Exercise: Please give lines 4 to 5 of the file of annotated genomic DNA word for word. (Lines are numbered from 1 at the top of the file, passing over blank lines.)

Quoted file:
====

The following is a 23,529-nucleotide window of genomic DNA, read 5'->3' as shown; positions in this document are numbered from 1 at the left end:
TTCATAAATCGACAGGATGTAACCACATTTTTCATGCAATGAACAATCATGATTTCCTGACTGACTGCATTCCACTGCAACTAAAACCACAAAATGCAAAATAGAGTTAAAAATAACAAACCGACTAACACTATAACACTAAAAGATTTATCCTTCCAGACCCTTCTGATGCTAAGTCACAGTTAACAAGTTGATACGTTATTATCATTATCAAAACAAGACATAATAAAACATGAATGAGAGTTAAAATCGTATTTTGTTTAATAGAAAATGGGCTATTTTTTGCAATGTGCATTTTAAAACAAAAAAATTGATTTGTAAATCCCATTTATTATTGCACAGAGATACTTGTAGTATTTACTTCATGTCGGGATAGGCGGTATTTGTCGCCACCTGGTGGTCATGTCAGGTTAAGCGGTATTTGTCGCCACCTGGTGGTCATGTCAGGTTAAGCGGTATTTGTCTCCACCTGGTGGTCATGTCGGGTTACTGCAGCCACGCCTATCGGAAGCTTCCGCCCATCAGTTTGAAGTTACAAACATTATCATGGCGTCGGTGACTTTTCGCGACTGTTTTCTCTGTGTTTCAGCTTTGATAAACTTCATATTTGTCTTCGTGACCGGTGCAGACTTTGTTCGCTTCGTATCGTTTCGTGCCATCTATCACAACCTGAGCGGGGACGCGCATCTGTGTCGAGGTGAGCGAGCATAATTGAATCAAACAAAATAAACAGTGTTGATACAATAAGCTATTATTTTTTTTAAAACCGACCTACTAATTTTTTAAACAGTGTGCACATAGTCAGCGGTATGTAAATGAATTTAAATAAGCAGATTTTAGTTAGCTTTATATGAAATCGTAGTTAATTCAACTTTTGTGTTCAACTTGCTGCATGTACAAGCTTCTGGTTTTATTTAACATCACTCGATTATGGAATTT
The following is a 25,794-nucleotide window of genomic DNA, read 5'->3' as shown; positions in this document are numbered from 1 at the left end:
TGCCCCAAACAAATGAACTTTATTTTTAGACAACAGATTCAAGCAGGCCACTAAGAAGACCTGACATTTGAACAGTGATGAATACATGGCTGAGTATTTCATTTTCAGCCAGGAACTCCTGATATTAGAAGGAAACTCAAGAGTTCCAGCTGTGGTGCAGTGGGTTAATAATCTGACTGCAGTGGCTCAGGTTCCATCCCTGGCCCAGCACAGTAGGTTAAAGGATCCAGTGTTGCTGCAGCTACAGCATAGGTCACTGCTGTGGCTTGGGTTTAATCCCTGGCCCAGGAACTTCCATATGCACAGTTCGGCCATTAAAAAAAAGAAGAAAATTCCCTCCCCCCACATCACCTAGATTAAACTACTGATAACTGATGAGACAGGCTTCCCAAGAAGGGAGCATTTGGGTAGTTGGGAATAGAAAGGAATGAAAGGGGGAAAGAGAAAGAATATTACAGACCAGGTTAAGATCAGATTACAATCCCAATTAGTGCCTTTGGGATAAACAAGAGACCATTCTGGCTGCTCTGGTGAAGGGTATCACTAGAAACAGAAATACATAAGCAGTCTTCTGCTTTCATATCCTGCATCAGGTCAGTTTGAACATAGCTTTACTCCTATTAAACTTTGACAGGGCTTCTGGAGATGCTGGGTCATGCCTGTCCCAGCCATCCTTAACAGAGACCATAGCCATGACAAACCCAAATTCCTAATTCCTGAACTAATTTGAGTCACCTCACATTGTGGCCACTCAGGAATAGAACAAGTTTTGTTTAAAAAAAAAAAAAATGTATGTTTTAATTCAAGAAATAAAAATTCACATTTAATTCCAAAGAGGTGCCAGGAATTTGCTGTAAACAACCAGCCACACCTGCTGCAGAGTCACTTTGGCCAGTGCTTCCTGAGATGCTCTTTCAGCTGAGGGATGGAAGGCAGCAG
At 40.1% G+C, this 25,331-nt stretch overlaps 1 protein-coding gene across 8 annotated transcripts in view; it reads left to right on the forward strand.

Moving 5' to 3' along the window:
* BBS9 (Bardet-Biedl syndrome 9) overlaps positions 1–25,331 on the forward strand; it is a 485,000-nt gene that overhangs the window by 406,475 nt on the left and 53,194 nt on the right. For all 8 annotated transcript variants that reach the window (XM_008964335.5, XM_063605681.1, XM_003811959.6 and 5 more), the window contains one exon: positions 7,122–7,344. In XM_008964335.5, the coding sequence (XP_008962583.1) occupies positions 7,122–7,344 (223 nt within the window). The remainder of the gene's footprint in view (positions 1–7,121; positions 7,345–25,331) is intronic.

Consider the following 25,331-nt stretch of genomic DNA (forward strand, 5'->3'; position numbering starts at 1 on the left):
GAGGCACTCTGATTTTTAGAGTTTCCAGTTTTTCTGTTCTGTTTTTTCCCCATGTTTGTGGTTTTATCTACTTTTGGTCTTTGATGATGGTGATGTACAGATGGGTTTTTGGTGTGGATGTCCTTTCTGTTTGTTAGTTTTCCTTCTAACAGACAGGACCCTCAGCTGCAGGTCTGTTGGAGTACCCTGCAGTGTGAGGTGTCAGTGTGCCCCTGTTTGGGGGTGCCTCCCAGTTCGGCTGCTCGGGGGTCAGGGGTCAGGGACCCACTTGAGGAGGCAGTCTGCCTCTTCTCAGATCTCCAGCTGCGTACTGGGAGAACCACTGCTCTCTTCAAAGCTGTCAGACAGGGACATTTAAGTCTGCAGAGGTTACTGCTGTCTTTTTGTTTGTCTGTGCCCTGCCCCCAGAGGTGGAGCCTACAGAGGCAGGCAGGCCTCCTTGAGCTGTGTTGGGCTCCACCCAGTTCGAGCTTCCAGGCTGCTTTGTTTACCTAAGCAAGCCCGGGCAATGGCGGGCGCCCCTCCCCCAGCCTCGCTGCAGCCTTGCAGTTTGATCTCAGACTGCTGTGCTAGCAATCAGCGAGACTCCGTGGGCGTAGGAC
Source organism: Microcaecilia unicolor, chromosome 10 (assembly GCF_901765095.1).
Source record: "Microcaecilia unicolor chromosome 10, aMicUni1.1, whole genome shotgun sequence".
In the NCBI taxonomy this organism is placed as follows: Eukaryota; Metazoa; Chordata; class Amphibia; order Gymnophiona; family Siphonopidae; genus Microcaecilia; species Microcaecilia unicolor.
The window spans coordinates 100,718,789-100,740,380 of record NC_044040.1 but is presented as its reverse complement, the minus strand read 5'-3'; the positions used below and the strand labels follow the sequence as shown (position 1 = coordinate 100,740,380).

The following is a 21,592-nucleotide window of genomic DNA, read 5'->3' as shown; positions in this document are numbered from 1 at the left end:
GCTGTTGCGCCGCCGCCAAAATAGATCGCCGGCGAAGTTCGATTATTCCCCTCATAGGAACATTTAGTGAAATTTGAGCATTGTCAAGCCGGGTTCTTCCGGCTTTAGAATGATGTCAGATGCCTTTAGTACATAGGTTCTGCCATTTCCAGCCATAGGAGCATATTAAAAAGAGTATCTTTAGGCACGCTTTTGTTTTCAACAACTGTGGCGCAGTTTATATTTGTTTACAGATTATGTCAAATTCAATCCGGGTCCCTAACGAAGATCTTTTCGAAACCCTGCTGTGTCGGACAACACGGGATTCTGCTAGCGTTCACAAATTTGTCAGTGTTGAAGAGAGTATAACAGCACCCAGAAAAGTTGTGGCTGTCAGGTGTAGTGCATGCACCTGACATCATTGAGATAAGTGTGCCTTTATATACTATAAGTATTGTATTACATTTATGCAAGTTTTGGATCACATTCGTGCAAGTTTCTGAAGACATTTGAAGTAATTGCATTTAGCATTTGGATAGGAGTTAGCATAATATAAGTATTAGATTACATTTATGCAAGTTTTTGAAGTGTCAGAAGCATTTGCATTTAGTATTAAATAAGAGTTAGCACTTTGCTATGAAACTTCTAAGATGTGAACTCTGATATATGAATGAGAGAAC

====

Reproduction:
TGCCCCAAACAAATGAACTTTATTTTTAGACAACAGATTCAAGCAGGCCACTAAGAAGACCTGACATTTGAACAGTGATGAATACATGGCTGAGTATTTCATTTTCAGCCAGGAACTCCTGATATTAGAAGGAAACTCAAGAGTTCCAGCTGTGGTGCAGTGGGTTAATAATCTGACTGCAGTGGCTCAGGTTCCATCCCTGGCCCAGCACAGTAGGTTAAAGGATCCAGTGTTGCTGCAGCTACAGCATAGGTCACTGCTGTGGCTTGGGTTTAATCCCTGGCCCAGGAACTTCCATATGCACAGTTCGGCCATTAAAAAAAAGAAGAAAATTCCCTCCCCCCACATCACCTAGATTAAACTACTGATAACTGATGAGACAGGCTTCCCAAGAAGGGAGCATTTGGGTAGTTGGGAATAGAAAGGAATGAAAGGGGGAAAGAGAAAGAATATTACAGACCAGGTTAAGATCAGATTACAATCCCAATTAGTGCCTTTGGGATAAACAAGAGACCATTCTGGCTGCTCTGGTGAAGGGTATCACTAGAAACAGAAATACATAAGCAGTCTTCTGCTTTCATATCCTGCATCAGGTCAGTTTGAACATAGCTTTACTCCTATTAAACTTTGACAGGGCTTCTGGAGATGCTGGGTCATGCCTGTCCCAGCCATCCTTAACAGAGACCATAGCCATGACAAACCCAAATTCCTAATTCCTGAACTAATTTGAGTCACCTCACATTGTGGCCACTCAGGAATAGAACAAGTTTTGTTTAAAAAAAAAAAAAATGTATGTTTTAATTCAAGAAATAAAAATTCACATTTAATTCCAAAGAGGTGCCAGGAATTTGCTGTAAACAACCAGCCACACCTGCTGCAGAGTCACTTTGGCCAGTGCTTCCTGAGATGCTCTTTCAGCTGAGGGATGGAAGGCAGCAG
At 40.1% G+C, this 25,331-nt stretch overlaps 1 protein-coding gene across 8 annotated transcripts in view; it reads left to right on the forward strand.